My friend Sarah and I just went to see Bridget Jones’s Baby. If you have any affection for the previous films and/or the books (though I know this film deviates wildly from the latest book), I highly recommend it. I found it delightful. But then, Bridget and I are old friends. And it filled me with all sorts of conflicting emotions to see her getting older, knowing that I’m getting older, too. For the past 15 years or so, I’ve identified strongly with Bridget. She was a “singleton,” like me. When I first discovered her, I was in my 20s, and still hoping to be married before I was 30. But as the years flew by, I soon found that I was older than Bridget in either of the movies (which I watched countless times) and still a singleton.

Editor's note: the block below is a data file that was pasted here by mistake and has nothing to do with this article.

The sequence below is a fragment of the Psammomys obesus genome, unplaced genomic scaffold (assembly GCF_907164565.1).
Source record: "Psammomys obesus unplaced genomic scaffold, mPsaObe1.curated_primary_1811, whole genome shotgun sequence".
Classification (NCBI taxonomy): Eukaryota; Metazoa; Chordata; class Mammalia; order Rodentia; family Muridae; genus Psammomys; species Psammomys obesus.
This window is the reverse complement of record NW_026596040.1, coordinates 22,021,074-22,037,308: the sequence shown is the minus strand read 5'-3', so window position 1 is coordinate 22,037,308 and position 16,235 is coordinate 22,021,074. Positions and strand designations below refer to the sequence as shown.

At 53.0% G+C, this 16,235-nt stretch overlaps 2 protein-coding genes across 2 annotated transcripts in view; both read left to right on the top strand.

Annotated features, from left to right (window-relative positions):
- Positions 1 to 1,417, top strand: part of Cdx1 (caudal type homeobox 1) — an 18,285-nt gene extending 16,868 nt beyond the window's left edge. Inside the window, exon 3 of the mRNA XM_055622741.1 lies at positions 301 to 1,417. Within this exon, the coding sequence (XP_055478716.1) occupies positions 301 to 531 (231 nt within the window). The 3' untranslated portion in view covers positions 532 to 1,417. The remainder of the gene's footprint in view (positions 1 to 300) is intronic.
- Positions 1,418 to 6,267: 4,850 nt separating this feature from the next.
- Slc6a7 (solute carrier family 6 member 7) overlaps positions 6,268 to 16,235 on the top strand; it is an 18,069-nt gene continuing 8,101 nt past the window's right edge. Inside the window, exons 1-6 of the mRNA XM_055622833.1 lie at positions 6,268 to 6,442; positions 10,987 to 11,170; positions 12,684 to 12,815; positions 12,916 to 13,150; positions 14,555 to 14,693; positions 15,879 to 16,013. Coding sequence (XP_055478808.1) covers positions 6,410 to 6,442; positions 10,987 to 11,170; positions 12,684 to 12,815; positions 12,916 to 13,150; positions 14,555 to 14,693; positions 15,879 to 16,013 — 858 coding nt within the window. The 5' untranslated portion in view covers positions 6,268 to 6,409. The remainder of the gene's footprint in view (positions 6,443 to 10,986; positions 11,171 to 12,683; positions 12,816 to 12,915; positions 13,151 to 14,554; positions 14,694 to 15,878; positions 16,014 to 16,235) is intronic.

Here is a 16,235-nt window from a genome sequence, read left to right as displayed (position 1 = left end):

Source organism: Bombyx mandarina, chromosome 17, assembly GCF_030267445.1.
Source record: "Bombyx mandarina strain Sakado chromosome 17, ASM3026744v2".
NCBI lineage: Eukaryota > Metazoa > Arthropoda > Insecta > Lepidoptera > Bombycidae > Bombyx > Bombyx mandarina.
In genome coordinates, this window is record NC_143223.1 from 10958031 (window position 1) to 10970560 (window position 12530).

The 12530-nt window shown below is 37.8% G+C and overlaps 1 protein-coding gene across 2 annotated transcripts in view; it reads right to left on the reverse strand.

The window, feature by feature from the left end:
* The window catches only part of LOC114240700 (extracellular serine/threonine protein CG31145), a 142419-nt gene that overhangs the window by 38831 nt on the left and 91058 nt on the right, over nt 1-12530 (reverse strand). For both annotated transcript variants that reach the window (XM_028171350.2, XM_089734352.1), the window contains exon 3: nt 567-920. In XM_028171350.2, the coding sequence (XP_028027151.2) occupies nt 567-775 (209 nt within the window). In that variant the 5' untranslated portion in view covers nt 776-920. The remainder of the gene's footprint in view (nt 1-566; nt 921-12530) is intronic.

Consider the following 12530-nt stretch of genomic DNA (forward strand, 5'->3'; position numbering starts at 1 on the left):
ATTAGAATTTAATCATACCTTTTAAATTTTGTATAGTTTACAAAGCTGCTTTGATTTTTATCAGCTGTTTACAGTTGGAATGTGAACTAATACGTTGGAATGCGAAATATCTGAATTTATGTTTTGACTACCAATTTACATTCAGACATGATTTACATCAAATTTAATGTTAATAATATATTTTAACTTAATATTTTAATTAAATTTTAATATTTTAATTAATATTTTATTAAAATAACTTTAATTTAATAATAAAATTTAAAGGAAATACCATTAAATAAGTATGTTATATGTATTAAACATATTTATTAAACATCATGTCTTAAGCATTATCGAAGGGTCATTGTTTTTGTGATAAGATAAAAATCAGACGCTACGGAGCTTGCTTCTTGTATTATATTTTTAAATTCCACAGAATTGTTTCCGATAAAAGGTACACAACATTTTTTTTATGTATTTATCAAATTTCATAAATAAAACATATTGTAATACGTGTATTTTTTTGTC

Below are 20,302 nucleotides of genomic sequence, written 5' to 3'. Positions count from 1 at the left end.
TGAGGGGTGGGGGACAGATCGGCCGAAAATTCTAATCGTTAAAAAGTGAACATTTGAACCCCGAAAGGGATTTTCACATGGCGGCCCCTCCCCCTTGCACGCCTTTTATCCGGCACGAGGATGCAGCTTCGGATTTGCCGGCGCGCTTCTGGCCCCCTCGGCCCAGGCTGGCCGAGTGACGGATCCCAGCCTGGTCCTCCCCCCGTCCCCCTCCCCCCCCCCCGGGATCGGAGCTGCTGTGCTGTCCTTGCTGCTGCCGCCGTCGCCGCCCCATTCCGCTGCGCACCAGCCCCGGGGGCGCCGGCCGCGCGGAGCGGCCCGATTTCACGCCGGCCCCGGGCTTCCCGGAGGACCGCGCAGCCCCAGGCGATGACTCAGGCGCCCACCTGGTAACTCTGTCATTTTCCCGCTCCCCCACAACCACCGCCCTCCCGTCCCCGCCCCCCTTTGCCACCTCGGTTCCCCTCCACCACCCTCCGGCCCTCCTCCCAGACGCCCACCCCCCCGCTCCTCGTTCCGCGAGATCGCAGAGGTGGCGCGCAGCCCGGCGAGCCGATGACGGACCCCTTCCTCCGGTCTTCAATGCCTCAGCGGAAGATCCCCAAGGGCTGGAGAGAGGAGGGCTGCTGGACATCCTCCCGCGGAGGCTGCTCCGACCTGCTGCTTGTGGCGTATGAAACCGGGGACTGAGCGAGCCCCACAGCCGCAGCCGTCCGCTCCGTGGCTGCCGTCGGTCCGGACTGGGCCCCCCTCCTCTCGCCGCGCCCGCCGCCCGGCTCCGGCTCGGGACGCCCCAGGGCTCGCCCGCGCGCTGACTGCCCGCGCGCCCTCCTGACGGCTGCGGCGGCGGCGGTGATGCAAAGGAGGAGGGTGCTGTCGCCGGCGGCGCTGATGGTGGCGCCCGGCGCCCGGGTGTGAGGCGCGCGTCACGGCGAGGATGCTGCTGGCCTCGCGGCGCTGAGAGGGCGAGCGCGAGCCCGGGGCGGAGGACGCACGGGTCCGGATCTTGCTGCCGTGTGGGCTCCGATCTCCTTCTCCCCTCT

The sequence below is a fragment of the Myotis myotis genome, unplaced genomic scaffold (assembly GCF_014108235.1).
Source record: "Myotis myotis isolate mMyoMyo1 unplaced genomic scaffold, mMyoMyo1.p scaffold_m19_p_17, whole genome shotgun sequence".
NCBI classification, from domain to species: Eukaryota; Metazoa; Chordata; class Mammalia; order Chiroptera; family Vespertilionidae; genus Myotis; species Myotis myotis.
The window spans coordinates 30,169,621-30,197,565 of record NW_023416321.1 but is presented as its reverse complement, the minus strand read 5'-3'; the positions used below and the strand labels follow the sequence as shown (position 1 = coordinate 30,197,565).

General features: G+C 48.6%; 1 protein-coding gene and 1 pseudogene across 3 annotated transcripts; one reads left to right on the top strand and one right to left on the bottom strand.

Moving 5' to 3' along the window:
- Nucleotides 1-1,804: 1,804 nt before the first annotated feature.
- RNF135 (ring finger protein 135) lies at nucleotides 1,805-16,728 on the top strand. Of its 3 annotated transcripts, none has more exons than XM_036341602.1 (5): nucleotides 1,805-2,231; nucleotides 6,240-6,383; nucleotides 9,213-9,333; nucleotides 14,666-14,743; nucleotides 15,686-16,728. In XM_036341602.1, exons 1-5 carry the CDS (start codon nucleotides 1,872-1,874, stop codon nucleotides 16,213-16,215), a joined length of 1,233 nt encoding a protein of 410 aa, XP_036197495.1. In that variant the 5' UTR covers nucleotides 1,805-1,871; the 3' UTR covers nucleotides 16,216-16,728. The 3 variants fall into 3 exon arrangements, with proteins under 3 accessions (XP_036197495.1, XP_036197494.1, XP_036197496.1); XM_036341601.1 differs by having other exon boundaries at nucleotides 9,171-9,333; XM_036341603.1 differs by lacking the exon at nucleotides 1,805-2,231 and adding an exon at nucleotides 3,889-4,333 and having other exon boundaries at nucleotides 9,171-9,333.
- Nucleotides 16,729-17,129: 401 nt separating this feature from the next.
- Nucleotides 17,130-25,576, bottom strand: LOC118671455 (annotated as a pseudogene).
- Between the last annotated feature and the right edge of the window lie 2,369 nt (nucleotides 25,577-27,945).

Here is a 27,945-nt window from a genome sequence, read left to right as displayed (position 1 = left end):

“It’s your turn next!” my friend told me, less than a week after her wedding. I was amazed at the speed with which one can go from Singleton to Smug Married. (Sorry if much of my vocabulary in this arena is informed by the Bridget Jones books and movies. Okay, I’m not really sorry; I love them.) I wanted to remind her of how much we hated it when other people said such things to us back when we were both single, but I bit my tongue. “Have you tried that website?” she asked, and proceeded to tell me about a Christian dating site. You know the one. You’ve seen their commercials, in which ridiculously photogenic couples hold hands and frolic chastely and talk about how God meant for them to find one another, all to the sound of a song which is actually about falling in love with Jesus, not finding your schmoopie. No, I told her. I haven’t and will not try that one. Based on the commercials and what I’ve heard from friends who have tried it, I don’t think their particular brand of Christianity fits me at all. I deplore the idea of “finding God’s match for me,” as if there’s one guy out there God designed to fit me, and my ultimate purpose in life is to find him. I don’t buy that. Continue reading “On Not Finding God’s Match For Me”